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The Meidung, known in English as "shunning" or "the ban," is a potent tool used by the Amish to maintain their strict behavioral standards and their old-fashioned common faith. Its use was at the very center of the founding of the Amish in Europe in the 1690s; Jacob Ammann was a Mennonite who had strong ideas about certain religious policies and practices, none more important than the precept that the community should enforce discipline by separating from itself those who did not meet its high standards.

Ammann and his followers rooted the practice of shunning in their understanding of Matthew 18:17, in which Jesus says of an errant believer who fails to respond to private admonition, "If he refuses to listen to them, tell it to the church; and if he refuses to listen even to the church, let him be to you as a Gentile and a tax collector." Ammann argued that other Mennonite elders were not applying the ban in cases that clearly called for it, and that the exclusion involved must be a total severance of social relations, not merely debarment from the communion service, as some other leaders taught. The conflict came to a head in Ammann's confrontation with the more moderate Hans Reist in 1693, and despite several unsuccessful attempts at reconciliation that ensued over the next several years, the Amish became a movement distinct from the larger, more liberal body of Mennonites.

Shunning is a last resort, used only after lesser sanctions have failed. Most violations of the Ordnung (the detailed system of regulations governing daily life) are addressed through private admonition and repentance. In more serious cases the offender is asked to make a public confession at a church service. One who remains unrepentant will eventually be shunned for a limited period of time, typically six weeks. Only thereafter—or following an unusually flagrant violation, such as the purchase of an automobile—is the permanent ban imposed; even then it may be lifted upon public repentance and cessation of the offending behavior.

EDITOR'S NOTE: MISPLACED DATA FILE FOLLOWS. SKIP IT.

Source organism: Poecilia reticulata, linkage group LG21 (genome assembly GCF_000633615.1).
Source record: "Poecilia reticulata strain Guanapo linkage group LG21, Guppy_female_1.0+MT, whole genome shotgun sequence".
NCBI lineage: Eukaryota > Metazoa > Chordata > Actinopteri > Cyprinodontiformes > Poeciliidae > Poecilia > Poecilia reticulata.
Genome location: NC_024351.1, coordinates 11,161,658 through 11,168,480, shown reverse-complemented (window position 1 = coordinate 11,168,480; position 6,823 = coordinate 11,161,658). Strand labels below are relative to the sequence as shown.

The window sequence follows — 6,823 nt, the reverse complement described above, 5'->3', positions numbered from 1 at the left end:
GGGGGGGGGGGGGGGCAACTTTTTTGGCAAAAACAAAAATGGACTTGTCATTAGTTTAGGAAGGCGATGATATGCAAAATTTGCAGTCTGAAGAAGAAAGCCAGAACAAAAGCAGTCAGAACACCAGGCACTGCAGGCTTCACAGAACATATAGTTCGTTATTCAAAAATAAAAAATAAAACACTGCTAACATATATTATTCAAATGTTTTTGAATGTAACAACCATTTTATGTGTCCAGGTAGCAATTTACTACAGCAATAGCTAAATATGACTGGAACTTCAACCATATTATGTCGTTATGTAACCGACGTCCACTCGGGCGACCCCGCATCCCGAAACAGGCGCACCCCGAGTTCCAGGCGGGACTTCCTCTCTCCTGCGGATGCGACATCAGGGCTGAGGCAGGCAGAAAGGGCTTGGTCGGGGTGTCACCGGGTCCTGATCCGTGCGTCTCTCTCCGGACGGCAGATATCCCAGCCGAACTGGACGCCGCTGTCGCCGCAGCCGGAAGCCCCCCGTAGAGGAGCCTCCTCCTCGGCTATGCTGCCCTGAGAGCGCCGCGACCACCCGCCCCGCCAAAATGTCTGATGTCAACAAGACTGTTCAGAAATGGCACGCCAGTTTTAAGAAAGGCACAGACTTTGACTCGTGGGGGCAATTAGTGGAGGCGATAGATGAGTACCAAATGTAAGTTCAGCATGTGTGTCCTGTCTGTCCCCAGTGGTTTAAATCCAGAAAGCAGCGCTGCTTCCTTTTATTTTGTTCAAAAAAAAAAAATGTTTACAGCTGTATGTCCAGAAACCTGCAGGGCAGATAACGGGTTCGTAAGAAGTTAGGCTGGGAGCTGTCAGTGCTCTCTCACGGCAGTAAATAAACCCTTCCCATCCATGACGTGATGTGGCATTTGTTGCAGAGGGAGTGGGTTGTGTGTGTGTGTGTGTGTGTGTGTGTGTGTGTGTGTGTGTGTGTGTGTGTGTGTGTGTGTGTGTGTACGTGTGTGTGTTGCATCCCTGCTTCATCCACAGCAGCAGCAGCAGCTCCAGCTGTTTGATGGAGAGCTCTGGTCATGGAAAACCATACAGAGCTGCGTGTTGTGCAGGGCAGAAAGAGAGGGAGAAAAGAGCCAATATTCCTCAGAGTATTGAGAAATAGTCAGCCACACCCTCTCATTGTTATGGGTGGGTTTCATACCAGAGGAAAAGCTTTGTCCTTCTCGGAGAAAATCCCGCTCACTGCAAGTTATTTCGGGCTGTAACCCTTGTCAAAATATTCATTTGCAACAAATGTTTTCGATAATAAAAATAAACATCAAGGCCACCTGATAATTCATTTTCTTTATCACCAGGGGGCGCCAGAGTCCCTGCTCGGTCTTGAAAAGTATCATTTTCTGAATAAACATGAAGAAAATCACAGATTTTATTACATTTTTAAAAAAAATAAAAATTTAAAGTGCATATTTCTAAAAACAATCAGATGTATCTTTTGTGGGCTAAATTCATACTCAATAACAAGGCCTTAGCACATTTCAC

Shunning involves a near-total cutting off of social relations. Amish in good standing may not do business with an individual under the Meidung. Although Amish may ride in motor vehicles when necessary, no ride may be in a car driven by a banned former member. Husband and wife may continue to live together when one is banned, but they may not engage in sexual relations. Family ties are drastically ruptured; the shunned are in effect disowned by their parents and siblings. Church members who refuse to honor the ban will themselves be banned.

Theologically, shunning is regarded as salvific medicine that will help the wayward member, who has sinned against God, return to the fold. It also serves to purify the church, which is regarded as a body of saved believers, and reaffirm its role as a bulwark against sin. In effect it serves as perhaps the most important instrument for the maintenance of Amish life and of the Ordnung. To outsiders the ban seems harsh and cruel, but it has played a vital role in the maintenance of Amish distinctiveness.

See alsoAmish; Mennonites.


Hostetler, John A. Amish Society. 1980.

Kraybill, Donald B. The Riddle of AmishCulture. 1989.

Timothy Miller